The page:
However, the judgment is of much wider application than this. Lord Reed’s consideration at paragraphs 54-63 of the relationship between the common law duty of fairness and the requirements of ECHR, art 5(4) is well worth digesting. In particular, he highlights the fallacy of thinking of “human rights law”, as governed by ECtHR case law, is a distinct area of the law. Rather, it is a fundamental aspect of the common law, developed over centuries, which “permeates our legal system”. The ECHR sets out a number of general principles, which fall to be “fulfilled at national level through a substantial body of much more specific domestic law” and any attempt to consider a human rights issue solely by examining ECtHR case law is misguided:  “the starting point [is] our own legal principles rather than the judgments of the international court.

Lord Reed continues that, “The Convention taken by itself is too inspecific [sic] to provide the guidance which is necessary in a state governed by the rule of law….The Convention cannot therefore be treated as if it were Moses and the prophets.”  The result is that where the common law duty of fairness is respected, so too will the requirements of art 5(4) be.

In addressing the very nature of human rights law, Lord Reed called with approval upon the words of Lord Cooke in R (Daly) v Secretary of State for the Home Department [2001] 2 AC 532: “The truth is, I think, that some rights are inherent and fundamental to democratic civilised society. Conventions, constitutions, bills of rights and the like respond by recognising rather than creating them.”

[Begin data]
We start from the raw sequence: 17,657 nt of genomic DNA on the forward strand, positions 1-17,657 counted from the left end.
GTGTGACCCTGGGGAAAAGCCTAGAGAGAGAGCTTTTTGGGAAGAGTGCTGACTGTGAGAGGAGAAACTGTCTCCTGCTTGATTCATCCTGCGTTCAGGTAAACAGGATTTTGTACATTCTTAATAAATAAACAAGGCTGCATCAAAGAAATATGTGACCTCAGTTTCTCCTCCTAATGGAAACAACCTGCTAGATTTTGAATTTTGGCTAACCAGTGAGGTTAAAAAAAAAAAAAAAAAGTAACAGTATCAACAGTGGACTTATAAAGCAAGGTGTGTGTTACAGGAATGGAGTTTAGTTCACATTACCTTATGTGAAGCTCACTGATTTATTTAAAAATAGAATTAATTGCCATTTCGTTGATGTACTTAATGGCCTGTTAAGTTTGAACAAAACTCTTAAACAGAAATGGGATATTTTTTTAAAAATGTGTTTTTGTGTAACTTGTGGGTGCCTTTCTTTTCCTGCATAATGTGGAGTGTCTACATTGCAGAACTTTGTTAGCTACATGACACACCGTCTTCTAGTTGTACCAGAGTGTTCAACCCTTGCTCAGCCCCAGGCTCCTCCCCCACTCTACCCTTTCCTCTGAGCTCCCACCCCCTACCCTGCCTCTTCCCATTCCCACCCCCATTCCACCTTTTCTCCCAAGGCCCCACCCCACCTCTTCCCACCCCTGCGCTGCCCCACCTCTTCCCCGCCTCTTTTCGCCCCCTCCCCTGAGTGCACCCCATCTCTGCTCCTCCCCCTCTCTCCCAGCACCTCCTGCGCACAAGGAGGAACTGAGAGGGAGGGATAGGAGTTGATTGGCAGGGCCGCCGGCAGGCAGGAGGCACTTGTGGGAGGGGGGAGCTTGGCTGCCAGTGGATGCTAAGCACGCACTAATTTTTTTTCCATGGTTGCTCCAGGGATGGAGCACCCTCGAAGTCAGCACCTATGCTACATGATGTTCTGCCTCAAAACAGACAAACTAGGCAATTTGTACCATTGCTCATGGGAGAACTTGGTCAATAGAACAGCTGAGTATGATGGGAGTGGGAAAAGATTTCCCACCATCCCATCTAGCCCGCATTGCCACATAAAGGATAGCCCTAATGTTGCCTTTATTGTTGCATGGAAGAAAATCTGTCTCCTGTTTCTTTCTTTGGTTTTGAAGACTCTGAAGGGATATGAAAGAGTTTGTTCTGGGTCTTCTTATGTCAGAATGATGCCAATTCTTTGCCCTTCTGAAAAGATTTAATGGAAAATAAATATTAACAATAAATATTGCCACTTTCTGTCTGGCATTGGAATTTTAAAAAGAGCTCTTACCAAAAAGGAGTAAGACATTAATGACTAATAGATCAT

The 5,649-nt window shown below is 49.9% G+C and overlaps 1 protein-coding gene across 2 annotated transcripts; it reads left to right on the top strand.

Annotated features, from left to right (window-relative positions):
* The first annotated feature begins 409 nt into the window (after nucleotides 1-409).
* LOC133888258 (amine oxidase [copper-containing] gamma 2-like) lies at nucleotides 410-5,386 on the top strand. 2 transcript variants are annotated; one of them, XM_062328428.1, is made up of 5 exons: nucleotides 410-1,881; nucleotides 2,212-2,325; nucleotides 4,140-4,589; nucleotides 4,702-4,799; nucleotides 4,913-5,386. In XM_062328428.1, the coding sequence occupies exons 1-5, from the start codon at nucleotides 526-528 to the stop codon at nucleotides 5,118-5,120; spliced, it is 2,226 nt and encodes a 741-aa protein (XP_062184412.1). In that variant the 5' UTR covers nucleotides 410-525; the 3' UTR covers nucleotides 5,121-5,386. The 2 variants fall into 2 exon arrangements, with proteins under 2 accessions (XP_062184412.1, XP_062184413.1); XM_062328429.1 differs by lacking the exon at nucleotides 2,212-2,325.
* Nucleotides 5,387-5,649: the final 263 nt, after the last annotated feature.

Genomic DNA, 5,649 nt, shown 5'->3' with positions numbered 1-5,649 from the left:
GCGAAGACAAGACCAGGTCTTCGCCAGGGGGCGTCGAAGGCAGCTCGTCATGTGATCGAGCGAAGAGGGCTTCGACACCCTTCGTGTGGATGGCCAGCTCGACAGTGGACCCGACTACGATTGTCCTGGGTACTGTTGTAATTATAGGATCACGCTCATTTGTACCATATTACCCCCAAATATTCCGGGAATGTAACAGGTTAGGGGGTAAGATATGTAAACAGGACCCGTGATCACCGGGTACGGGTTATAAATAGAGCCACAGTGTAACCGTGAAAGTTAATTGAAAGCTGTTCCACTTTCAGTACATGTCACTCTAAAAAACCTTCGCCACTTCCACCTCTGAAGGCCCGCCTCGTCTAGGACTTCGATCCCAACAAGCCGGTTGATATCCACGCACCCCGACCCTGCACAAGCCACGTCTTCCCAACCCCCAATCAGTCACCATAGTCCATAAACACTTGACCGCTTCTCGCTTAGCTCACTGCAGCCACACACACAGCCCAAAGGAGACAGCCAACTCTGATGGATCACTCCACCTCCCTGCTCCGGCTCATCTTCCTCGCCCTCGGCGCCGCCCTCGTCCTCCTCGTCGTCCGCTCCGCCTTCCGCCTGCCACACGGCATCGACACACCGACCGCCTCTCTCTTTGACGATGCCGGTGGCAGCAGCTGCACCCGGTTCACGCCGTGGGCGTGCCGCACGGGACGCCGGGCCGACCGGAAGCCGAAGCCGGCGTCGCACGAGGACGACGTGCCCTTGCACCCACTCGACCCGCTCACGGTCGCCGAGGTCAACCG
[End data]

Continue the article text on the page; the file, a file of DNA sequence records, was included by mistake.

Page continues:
These paragraphs are important not just for those lawyers whose work calls most frequently on Convention rights, but also for those – lawyers and non-lawyers– who seek or oppose the repeal of the Human Rights Act 1998 as a solution for perceived excessive or unhelpful European influence on domestic decisions. One wonders if Lord Reed had one eye on that debate when he emphasised that human rights were not invented, or even primarily shaped, in Strasbourg, and nor is their protection guaranteed only in Strasbourg. The concept of human rights and their protection will not be swept away in a post-HRA world.

Finally, some crumbs of support can be found for those currently warning of the consequences of reducing access to the courts. As well as discouraging an approach in which resource allocation rules supreme and in which utility is placed above fairness, Lord Reed also cautions at paragraph 72 against creating a system which is penny-wise, pound-foolish. Whilst an oral hearing might cost in the short term, affording the individual a chance to a fair hearing will contribute to better decision-making in the long-term and this, ultimately, will save everyone money. Indeed, the judgment as a whole stands in contrast to the general policy trend of stripping down court time to a bare minimum for the sake of the purse-strings. It will be interesting to see if the logic of the decision in Osborn provides a glimpse of arguments to come.

Rosalind Earis is a barrister at 6KBW